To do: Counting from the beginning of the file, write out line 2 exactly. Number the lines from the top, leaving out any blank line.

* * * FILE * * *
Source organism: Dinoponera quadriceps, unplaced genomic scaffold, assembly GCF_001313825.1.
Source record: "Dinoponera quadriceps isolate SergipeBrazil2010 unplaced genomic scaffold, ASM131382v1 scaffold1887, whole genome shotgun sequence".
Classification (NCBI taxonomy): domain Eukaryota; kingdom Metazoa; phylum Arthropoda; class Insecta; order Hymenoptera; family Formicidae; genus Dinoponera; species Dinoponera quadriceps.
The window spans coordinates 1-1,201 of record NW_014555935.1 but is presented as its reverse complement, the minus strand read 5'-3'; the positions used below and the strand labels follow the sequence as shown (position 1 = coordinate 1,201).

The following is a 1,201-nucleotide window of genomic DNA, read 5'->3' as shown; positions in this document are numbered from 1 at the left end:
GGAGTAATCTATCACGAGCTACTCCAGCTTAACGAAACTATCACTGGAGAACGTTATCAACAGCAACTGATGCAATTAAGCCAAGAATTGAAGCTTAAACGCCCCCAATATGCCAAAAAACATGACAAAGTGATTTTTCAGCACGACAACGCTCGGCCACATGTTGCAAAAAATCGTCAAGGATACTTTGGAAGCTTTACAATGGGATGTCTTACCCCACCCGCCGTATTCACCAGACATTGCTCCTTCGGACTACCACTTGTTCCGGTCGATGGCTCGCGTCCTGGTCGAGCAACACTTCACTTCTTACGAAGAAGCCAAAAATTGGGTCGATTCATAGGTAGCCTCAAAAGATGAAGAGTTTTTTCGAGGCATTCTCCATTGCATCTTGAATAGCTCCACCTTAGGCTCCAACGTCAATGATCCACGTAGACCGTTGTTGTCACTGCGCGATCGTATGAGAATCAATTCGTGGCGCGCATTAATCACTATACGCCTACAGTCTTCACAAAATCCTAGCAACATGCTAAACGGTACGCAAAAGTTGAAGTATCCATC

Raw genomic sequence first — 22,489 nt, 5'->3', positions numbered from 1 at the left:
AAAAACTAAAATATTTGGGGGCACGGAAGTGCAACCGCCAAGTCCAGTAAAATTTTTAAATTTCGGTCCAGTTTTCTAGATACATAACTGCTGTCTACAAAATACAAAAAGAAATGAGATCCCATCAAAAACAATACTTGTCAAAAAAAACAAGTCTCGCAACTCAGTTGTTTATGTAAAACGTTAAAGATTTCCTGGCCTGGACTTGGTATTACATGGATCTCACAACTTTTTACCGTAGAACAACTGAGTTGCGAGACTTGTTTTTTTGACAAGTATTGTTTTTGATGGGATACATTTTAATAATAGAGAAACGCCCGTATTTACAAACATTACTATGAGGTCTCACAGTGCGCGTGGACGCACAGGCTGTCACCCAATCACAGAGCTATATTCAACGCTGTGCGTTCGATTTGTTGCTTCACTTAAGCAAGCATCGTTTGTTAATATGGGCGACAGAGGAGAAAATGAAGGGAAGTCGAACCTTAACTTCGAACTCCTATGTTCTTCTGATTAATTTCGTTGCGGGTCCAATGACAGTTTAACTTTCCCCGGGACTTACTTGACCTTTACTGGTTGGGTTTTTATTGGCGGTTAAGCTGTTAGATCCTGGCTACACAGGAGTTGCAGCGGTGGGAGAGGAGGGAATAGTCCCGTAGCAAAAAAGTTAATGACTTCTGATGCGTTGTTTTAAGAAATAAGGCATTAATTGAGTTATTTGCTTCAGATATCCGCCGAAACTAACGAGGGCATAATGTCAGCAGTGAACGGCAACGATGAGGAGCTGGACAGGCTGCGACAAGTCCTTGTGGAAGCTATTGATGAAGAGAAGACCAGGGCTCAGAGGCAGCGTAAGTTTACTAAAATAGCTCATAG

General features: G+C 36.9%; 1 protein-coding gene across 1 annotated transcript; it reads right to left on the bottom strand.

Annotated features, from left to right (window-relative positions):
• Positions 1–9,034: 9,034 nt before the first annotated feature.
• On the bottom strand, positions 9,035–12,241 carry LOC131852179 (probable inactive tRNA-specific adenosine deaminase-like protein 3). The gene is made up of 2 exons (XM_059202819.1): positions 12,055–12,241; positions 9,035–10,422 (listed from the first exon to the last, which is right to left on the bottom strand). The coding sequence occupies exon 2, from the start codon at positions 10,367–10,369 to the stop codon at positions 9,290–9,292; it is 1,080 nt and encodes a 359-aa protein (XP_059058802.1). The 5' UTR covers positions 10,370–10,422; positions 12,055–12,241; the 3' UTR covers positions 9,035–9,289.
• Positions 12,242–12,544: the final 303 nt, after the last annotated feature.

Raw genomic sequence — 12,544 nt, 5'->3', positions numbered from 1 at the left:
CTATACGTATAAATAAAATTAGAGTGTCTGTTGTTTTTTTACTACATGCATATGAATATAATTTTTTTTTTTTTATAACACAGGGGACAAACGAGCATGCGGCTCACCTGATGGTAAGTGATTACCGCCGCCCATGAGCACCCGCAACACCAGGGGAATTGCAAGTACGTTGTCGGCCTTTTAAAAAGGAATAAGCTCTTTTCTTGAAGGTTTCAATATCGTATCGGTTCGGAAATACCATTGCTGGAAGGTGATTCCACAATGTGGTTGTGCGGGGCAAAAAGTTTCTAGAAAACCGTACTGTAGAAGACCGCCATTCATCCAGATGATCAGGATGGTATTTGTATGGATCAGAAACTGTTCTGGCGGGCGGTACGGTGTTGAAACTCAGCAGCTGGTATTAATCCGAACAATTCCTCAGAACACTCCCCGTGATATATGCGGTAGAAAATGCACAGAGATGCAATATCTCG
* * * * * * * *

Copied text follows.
Source record: "Dinoponera quadriceps isolate SergipeBrazil2010 unplaced genomic scaffold, ASM131382v1 scaffold1887, whole genome shotgun sequence".